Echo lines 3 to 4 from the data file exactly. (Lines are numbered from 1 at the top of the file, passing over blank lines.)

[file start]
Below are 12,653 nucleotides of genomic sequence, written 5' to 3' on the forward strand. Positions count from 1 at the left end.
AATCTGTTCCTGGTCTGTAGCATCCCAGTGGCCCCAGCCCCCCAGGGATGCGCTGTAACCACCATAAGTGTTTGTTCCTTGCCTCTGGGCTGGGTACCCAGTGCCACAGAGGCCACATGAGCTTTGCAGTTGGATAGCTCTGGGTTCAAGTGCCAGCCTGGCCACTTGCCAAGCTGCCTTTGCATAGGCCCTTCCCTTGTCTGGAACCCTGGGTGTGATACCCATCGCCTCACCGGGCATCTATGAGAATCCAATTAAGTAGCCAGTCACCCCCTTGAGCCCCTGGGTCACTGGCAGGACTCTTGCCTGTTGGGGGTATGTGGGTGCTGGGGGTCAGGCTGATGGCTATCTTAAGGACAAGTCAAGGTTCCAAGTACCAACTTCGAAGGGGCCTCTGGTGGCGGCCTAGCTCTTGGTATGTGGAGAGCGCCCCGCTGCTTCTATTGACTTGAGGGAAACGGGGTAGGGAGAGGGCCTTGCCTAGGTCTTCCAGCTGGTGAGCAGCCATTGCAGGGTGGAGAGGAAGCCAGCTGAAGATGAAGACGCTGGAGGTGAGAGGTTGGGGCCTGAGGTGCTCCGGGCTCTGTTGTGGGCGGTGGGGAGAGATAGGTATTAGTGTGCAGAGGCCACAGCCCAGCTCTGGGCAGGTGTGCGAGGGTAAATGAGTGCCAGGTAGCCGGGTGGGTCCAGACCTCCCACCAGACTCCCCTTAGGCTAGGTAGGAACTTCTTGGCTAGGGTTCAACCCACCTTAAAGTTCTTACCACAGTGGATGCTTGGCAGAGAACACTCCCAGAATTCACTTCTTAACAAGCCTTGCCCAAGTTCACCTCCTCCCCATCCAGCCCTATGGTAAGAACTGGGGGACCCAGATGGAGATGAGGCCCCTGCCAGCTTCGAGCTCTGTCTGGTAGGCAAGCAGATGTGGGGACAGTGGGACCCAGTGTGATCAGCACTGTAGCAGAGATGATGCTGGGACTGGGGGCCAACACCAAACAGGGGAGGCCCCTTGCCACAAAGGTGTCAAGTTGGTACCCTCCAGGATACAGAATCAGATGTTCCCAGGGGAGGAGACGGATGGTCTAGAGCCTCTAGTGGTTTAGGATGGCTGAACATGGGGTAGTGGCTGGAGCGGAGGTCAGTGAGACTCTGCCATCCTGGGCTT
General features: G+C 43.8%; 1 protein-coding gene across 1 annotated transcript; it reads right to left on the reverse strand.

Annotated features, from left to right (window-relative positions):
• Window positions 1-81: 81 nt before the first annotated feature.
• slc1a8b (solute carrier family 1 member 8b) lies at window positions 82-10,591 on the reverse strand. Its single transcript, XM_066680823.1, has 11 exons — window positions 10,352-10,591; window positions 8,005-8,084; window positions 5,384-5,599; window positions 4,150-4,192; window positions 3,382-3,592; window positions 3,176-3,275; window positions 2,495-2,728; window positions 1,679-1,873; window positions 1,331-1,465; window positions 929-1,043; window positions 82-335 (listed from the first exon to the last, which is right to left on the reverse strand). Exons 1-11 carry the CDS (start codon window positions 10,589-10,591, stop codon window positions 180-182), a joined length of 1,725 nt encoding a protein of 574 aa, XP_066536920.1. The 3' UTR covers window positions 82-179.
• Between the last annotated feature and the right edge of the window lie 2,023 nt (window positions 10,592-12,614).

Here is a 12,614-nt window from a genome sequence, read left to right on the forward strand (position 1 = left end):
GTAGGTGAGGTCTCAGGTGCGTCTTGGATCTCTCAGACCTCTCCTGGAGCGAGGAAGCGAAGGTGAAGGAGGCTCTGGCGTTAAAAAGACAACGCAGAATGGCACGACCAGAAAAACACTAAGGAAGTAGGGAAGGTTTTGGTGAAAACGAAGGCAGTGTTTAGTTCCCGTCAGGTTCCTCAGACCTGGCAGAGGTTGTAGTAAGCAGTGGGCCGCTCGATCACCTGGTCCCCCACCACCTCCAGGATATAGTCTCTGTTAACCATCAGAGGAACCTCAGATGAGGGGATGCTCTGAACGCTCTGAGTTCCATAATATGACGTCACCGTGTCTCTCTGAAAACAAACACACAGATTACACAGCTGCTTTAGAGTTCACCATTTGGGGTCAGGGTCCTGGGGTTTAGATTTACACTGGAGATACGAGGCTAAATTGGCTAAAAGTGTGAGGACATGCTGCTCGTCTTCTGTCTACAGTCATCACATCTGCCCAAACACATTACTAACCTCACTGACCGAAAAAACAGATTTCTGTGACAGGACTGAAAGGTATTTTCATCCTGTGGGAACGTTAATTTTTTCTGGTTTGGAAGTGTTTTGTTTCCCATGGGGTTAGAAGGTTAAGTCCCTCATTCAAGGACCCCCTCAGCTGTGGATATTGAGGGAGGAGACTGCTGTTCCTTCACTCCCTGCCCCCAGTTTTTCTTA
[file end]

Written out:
General features: G+C 43.8%; 1 protein-coding gene across 1 annotated transcript; it reads right to left on the reverse strand.

Annotated features, from left to right (window-relative positions):